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I created a branch notmaster to commit as well as push some changes. When I was finished with that branch, I merged the changes back into master, pushed them out, and then deleted the local notmaster.

$ git branch -a
* master
  remotes/origin/master
  remotes/origin/notmaster

Is there anyway to delete the remote notmaster?


A little more clarity, with the solution from Ionut:

The usual method failed for me:

$ git push origin :notmaster
error: dst refspec notmaster matches more than one.

That's because I had a tag with the same name as the branch. This was a poor choice on my behalf and caused the ambiguity. So in that case:

$ git push origin :refs/heads/notmaster
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2  
I Love you! I have been trying to get over the same problem for hours now! This is why I love StackOverflow +1!!! –  Logan Dec 18 '12 at 13:05

5 Answers 5

up vote 35 down vote accepted

git push origin :notmaster, which basically means "push nothing to the notmaster remote".

You can also use git branch -d -r origin/notmaster, but I'm not sure what Git version supports the -d -r combination.

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error: dst refspec notmaster matches more than one. –  chrisaycock Nov 11 '10 at 22:39
    
That's a first. I haven't seen that error before. –  Ionuț G. Stan Nov 11 '10 at 22:40
    
Ah, your second suggestion worked! I have a tag with the same label as that branch (notmaster). Could that cause the error? –  chrisaycock Nov 11 '10 at 22:41
12  
Oh, yes, that's the cause. I believe you could have deleted it using git push origin :refs/heads/notmaster. Not sure though. –  Ionuț G. Stan Nov 11 '10 at 22:45
8  
@chrisaycock: And in fact, you need to do what Ionut suggests (disambiguate to refs/heads/notmaster) because with the git branch -d -r command, you've only deleted the local remote tracking branch, not the actual branch on the remote. If you don't delete it on the remote, it'll just show up the next time you fetch. –  Jefromi Nov 11 '10 at 22:48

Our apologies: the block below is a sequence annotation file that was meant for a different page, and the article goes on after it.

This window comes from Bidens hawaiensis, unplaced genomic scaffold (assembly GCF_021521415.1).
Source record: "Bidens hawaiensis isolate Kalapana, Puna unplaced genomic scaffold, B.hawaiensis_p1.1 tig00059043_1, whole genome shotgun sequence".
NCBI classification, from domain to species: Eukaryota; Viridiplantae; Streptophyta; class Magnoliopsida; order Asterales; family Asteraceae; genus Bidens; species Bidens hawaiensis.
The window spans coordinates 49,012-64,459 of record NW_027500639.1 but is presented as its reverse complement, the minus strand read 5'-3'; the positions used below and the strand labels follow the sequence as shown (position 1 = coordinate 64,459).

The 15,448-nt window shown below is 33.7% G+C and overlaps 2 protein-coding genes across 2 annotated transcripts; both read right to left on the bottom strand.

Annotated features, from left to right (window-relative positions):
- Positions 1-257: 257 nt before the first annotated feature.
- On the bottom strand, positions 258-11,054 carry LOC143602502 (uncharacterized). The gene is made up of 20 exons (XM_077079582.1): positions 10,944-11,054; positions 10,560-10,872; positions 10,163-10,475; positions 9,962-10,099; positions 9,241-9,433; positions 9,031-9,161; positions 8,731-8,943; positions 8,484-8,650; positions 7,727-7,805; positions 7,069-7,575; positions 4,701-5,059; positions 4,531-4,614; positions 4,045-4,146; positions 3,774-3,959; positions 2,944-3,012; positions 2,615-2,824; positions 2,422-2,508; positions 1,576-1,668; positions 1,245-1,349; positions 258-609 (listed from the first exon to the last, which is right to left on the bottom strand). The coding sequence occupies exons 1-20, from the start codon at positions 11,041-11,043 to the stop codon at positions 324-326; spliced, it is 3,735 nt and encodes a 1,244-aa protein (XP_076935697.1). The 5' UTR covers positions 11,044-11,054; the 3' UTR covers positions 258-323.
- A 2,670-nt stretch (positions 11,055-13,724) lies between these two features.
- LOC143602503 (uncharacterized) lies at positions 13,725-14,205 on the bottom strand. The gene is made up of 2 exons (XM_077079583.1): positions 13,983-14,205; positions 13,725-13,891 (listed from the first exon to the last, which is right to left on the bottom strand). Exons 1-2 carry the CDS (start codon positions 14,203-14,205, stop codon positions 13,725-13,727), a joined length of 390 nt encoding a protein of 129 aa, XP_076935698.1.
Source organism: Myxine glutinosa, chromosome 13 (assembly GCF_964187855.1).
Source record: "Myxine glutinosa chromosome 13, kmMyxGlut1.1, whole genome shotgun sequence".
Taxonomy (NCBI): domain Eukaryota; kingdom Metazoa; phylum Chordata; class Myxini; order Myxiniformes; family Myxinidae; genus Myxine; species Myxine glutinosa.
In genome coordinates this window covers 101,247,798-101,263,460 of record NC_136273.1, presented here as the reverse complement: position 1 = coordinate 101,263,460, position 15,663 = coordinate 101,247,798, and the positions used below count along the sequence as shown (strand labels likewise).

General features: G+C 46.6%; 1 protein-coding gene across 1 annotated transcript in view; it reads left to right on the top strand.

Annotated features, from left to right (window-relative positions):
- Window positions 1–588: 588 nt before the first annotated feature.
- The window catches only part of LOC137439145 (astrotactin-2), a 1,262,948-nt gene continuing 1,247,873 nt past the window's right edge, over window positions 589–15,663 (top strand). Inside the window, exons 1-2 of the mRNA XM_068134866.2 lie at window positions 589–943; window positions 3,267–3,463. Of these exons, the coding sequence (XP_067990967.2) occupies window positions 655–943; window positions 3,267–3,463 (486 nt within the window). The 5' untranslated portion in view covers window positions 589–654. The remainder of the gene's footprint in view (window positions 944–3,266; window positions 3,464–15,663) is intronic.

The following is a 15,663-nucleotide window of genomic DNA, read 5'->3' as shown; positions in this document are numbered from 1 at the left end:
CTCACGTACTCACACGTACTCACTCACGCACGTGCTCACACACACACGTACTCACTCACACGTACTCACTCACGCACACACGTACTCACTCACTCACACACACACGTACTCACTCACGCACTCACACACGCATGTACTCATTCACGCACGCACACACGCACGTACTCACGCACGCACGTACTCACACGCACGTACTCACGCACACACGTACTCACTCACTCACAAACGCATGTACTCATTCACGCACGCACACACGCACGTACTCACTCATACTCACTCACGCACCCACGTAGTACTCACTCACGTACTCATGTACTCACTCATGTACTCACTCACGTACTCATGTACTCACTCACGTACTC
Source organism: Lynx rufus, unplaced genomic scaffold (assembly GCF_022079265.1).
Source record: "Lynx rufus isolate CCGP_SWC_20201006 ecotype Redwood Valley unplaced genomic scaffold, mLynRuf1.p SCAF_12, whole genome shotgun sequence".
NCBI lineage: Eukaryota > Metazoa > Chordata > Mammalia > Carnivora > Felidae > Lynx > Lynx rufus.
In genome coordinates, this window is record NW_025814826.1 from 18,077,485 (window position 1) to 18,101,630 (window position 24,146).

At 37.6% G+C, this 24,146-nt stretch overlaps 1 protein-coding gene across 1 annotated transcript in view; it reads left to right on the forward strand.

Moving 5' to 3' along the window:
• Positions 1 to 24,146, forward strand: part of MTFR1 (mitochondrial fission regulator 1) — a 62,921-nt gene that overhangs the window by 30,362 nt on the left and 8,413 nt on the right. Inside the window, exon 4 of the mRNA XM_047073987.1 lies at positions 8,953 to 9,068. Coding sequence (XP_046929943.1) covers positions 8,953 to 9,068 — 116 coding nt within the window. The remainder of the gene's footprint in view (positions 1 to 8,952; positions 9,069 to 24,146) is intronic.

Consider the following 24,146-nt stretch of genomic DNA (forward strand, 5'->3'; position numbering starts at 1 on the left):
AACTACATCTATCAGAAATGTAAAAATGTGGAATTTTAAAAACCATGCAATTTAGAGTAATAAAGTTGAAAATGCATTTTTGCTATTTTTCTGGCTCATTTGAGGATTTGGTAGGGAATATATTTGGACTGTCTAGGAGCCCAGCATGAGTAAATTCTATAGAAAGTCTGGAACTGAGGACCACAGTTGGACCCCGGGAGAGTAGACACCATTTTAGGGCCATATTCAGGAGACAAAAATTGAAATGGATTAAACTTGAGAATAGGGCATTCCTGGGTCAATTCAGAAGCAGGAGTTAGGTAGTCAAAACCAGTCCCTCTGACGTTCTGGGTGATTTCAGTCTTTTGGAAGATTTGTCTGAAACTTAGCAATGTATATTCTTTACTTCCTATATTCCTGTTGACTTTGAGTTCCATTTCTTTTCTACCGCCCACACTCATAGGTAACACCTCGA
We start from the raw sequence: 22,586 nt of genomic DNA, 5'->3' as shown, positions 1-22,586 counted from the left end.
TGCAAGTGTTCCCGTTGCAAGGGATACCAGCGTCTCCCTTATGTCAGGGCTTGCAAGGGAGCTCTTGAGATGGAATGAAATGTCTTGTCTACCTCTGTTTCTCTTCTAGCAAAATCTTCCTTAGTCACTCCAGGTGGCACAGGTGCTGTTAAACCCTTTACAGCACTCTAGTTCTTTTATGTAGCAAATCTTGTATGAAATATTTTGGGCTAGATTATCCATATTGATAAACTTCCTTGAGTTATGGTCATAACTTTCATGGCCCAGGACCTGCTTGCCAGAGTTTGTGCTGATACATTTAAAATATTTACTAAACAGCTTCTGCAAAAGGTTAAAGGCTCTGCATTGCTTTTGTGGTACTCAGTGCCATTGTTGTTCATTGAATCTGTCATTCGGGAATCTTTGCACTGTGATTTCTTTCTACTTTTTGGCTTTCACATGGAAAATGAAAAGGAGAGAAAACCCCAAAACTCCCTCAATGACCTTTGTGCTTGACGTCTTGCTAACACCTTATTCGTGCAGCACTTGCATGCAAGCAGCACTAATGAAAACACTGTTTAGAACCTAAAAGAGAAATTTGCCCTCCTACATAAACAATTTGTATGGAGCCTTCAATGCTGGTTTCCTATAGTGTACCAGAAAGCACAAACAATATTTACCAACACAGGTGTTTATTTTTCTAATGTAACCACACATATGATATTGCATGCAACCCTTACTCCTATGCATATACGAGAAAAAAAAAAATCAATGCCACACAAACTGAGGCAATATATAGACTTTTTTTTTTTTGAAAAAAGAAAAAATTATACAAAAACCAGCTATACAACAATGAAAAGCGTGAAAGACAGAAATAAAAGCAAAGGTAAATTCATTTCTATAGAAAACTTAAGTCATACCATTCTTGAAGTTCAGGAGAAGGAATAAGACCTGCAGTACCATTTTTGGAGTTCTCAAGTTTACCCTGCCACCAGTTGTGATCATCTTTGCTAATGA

git push origin --delete notmaster

If you're using Git 1.7.0 or later, this will do the trick. Prior to Git 1.7.0, you needed to use the less intuitive (but equally effective) syntax:

git push origin :notmaster

The older syntax still works in newer versions of Git, but the newer syntax seems more humane and easier to remember. If I want to delete a branch, typing --delete seems like the natural thing to do.

From the 1.7.0 release notes:

"git push" learned "git push origin --delete branch", a syntactic sugar for "git push origin :branch".

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Delete local branch:

git branch -d {branch name} //All changes must be committed first.
git branch -D {branch name} //Does not require commit.

Delete Gitorious Branch:

Delete the local branch first.
git push {gitorious push url} :{branch name}
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2  
The second of your two answers is what the OP was looking for, though it's by no means specific to gitorious, and you don't need a URL - just a remote name, which the OP gave. git push origin :notmaster, or in this case, git push origin :refs/heads/notmaster would be a clearer answer. –  Jefromi Nov 11 '10 at 22:59

This happened because the name of the branch and tag is same. To delete the branch use git push origin :refs/heads/branchname To delete the tag use git push origin :refs/tags/tagname

This will delete the branch and tag from remote. To delete from local you can use git branch -d branchname and git tag -d tagname respectively

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I had the same issue. I was named branch and tag with 3.2 name. And have error

git error: dst refspec 3.2 matches more than one.

So i'm found solution. First delete the tag

git push origin :tags/3.2 

And than the branch

git push origin :3.2
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